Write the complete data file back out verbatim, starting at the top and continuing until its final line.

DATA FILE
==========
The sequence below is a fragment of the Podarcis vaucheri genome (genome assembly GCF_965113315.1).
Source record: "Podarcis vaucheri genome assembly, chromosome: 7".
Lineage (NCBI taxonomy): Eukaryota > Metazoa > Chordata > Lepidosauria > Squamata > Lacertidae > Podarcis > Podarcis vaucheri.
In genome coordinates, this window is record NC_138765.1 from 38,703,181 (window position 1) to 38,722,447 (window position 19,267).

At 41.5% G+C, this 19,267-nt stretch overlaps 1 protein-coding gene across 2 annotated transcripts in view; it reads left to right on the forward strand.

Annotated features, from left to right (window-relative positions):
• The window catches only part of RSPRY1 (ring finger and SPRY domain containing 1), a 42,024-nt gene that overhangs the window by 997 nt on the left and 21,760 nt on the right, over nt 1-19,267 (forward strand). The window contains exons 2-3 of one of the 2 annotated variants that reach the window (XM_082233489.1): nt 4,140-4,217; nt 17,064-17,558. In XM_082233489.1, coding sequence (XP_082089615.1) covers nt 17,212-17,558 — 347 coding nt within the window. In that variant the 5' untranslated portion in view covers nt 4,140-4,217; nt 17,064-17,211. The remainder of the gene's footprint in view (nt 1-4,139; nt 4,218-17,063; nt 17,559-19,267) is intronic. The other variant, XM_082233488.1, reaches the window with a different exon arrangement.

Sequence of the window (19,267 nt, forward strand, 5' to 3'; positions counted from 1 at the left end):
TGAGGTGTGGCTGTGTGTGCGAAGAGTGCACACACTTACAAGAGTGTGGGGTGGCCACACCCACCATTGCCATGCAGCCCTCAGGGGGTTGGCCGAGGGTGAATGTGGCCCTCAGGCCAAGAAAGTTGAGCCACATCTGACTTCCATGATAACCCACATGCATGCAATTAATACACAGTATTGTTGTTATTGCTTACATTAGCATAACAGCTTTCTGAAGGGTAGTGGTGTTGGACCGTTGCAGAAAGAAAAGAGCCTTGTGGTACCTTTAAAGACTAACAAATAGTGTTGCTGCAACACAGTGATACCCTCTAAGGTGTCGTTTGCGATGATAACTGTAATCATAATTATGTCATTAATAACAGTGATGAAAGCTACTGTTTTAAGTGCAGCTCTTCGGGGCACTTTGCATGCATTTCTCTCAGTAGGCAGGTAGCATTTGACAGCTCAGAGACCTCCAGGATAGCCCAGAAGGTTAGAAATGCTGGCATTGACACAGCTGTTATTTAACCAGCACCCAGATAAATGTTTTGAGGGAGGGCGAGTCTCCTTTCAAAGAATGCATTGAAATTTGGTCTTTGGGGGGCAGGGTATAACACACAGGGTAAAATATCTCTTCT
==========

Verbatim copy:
The sequence below is a fragment of the Podarcis vaucheri genome (genome assembly GCF_965113315.1).
Source record: "Podarcis vaucheri genome assembly, chromosome: 7".
Lineage (NCBI taxonomy): Eukaryota > Metazoa > Chordata > Lepidosauria > Squamata > Lacertidae > Podarcis > Podarcis vaucheri.
In genome coordinates, this window is record NC_138765.1 from 38,703,181 (window position 1) to 38,722,447 (window position 19,267).

At 41.5% G+C, this 19,267-nt stretch overlaps 1 protein-coding gene across 2 annotated transcripts in view; it reads left to right on the forward strand.

Annotated features, from left to right (window-relative positions):
• The window catches only part of RSPRY1 (ring finger and SPRY domain containing 1), a 42,024-nt gene that overhangs the window by 997 nt on the left and 21,760 nt on the right, over nt 1-19,267 (forward strand). The window contains exons 2-3 of one of the 2 annotated variants that reach the window (XM_082233489.1): nt 4,140-4,217; nt 17,064-17,558. In XM_082233489.1, coding sequence (XP_082089615.1) covers nt 17,212-17,558 — 347 coding nt within the window. In that variant the 5' untranslated portion in view covers nt 4,140-4,217; nt 17,064-17,211. The remainder of the gene's footprint in view (nt 1-4,139; nt 4,218-17,063; nt 17,559-19,267) is intronic. The other variant, XM_082233488.1, reaches the window with a different exon arrangement.

Sequence of the window (19,267 nt, forward strand, 5' to 3'; positions counted from 1 at the left end):
TGAGGTGTGGCTGTGTGTGCGAAGAGTGCACACACTTACAAGAGTGTGGGGTGGCCACACCCACCATTGCCATGCAGCCCTCAGGGGGTTGGCCGAGGGTGAATGTGGCCCTCAGGCCAAGAAAGTTGAGCCACATCTGACTTCCATGATAACCCACATGCATGCAATTAATACACAGTATTGTTGTTATTGCTTACATTAGCATAACAGCTTTCTGAAGGGTAGTGGTGTTGGACCGTTGCAGAAAGAAAAGAGCCTTGTGGTACCTTTAAAGACTAACAAATAGTGTTGCTGCAACACAGTGATACCCTCTAAGGTGTCGTTTGCGATGATAACTGTAATCATAATTATGTCATTAATAACAGTGATGAAAGCTACTGTTTTAAGTGCAGCTCTTCGGGGCACTTTGCATGCATTTCTCTCAGTAGGCAGGTAGCATTTGACAGCTCAGAGACCTCCAGGATAGCCCAGAAGGTTAGAAATGCTGGCATTGACACAGCTGTTATTTAACCAGCACCCAGATAAATGTTTTGAGGGAGGGCGAGTCTCCTTTCAAAGAATGCATTGAAATTTGGTCTTTGGGGGGCAGGGTATAACACACAGGGTAAAATATCTCTTCT